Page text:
The loan growth of NBFCs (non-banking financial companies) is expected to sustain in 2023-24 (April-March) despite challenges over funding. NBFCs are tapping into various routes like selling assets through loan pools and entering into co-lending partnerships to meet their funding needs, said bankers.
“We do not see any challenge. We have been doing securitisation from the beginning. There is always a big demand for our assets,” Umesh Revankar, executive vice chairman, Shriram Finance, said.
In recent times, several non-bank lenders have seen a rise in their borrowing costs as the central bank looking to remove excess liquidity from the financial system.
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Non-bank lenders have become increasingly reliant on banks for their funding needs, with banks’ exposure to the segment rising to Rs 13.1 trillion in February from Rs 3.9 trillion in 2016-17 (April-March).
Currently, the exposure of non-bank lenders to banks and the capital market is over 70%, according to credit rating agency India Ratings and Research.
Going ahead, funding is likely to become more expensive and restricted for non-bank lenders as banks realign their pricing as well as funds allocation to factor in increased cost of funds and constraints of their balance sheets, said experts.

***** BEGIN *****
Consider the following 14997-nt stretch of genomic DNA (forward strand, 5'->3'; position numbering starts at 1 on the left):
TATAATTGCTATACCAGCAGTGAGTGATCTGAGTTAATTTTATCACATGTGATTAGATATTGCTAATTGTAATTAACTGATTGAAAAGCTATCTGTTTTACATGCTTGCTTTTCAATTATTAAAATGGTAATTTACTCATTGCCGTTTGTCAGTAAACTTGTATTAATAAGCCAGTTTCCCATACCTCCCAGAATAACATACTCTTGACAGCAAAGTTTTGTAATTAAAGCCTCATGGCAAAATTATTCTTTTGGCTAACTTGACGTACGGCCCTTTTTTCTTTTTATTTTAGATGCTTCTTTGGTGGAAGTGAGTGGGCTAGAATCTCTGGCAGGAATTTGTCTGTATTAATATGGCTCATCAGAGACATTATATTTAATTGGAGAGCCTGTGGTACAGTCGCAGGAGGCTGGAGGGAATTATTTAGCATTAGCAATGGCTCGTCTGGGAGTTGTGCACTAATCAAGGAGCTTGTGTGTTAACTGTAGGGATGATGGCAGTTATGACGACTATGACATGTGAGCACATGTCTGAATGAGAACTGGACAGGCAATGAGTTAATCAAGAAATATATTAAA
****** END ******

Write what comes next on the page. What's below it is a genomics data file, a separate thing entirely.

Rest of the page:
Nevertheless, non-bank lenders are not too bothered about the possible rise in borrowing costs due to the wide range of funding avenues available at their disposal.
“In the event that the cost of borrowing increases further from its already high level for NBFCs, we will consider raising foreign debt. Raising debt in India under such circumstances may not be viable, and tapping into international sources could provide more cost-effective financing options,” Parry Singh, founder and chief executive officer, Red Fort Capital, said.
Singh added that they plan to get into securitisation and explore alternative domestic funding sources in the future. At present, the priority is to build a robust and diverse loan portfolio.
Broadly, India Ratings expects the assets under management of NBFCs to grow at 15-16%. Those lenders that have better access to capital and a lower cost of funds are expected to fare better than peers.
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“Our sources of liability is diversified. We are seeing interest coming from most of the development finance institutions from across the globe. We have seen only a 40-basis-point increase in borrowing costs, which is easily transmittable,” Shachindra Nath, vice chairman and managing director, U GRO Capital, said.
“When a bank lends to an NBFC, it is at a 100% risk weight. In co-lending, the risk weight for the bank is much lower because we are originating MSME assets and these are secured loans. Hence, banks are providing much finer rates on the co-lending side.”